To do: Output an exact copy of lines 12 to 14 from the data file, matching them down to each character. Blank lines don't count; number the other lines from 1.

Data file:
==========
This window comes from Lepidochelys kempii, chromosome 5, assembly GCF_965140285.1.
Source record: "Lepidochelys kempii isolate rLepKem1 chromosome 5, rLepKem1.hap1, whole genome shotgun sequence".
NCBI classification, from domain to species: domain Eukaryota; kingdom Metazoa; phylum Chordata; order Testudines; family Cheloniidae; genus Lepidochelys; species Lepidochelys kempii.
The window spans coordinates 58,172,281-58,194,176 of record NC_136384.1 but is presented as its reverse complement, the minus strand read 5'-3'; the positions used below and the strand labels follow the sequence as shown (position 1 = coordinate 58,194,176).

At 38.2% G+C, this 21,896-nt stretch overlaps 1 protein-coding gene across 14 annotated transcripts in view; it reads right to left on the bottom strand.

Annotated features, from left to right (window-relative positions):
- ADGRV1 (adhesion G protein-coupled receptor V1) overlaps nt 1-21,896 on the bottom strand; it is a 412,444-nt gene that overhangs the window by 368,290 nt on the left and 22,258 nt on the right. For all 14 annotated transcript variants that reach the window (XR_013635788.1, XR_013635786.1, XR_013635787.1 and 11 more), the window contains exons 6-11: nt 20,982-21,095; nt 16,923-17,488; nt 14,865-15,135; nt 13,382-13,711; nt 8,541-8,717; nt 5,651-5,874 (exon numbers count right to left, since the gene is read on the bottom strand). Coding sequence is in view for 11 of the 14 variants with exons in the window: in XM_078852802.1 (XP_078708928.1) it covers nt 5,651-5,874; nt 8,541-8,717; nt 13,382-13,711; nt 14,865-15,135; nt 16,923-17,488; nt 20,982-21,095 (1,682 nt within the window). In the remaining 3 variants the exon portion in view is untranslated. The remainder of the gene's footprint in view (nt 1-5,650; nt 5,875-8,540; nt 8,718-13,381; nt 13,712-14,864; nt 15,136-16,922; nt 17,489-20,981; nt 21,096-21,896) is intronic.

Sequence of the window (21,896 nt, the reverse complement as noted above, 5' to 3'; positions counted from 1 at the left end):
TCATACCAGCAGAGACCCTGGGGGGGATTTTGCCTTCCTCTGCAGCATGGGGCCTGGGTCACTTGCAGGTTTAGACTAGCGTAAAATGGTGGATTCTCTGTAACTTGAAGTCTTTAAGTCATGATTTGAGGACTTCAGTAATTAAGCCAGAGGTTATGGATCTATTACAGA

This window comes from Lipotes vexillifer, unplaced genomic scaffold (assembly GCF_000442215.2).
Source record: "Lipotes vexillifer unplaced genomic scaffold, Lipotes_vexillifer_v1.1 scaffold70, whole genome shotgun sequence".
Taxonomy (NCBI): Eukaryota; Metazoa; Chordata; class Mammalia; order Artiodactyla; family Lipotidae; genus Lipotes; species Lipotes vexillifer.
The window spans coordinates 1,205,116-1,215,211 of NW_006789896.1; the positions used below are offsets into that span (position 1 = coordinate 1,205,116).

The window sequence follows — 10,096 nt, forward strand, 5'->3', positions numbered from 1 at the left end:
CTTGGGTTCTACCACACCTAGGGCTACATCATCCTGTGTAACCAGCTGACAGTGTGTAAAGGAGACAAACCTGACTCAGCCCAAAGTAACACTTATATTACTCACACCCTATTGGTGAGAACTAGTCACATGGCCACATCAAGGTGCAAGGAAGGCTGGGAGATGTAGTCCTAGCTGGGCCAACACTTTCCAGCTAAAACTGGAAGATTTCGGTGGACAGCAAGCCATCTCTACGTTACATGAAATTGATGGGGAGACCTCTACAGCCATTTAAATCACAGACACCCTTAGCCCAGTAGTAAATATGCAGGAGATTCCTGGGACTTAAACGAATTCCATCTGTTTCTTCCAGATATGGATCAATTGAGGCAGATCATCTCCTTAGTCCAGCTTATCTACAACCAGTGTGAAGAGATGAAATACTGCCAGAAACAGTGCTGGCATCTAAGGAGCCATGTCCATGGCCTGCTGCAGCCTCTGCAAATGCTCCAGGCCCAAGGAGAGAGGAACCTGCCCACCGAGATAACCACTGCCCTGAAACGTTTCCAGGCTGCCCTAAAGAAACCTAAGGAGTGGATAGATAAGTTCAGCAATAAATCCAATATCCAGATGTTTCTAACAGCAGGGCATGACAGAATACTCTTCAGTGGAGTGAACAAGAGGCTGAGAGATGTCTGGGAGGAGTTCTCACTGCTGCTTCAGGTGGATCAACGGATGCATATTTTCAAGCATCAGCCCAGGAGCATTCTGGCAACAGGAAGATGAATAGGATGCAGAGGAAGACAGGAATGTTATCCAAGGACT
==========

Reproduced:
Taxonomy (NCBI): Eukaryota; Metazoa; Chordata; class Mammalia; order Artiodactyla; family Lipotidae; genus Lipotes; species Lipotes vexillifer.
The window spans coordinates 1,205,116-1,215,211 of NW_006789896.1; the positions used below are offsets into that span (position 1 = coordinate 1,205,116).

The window sequence follows — 10,096 nt, forward strand, 5'->3', positions numbered from 1 at the left end: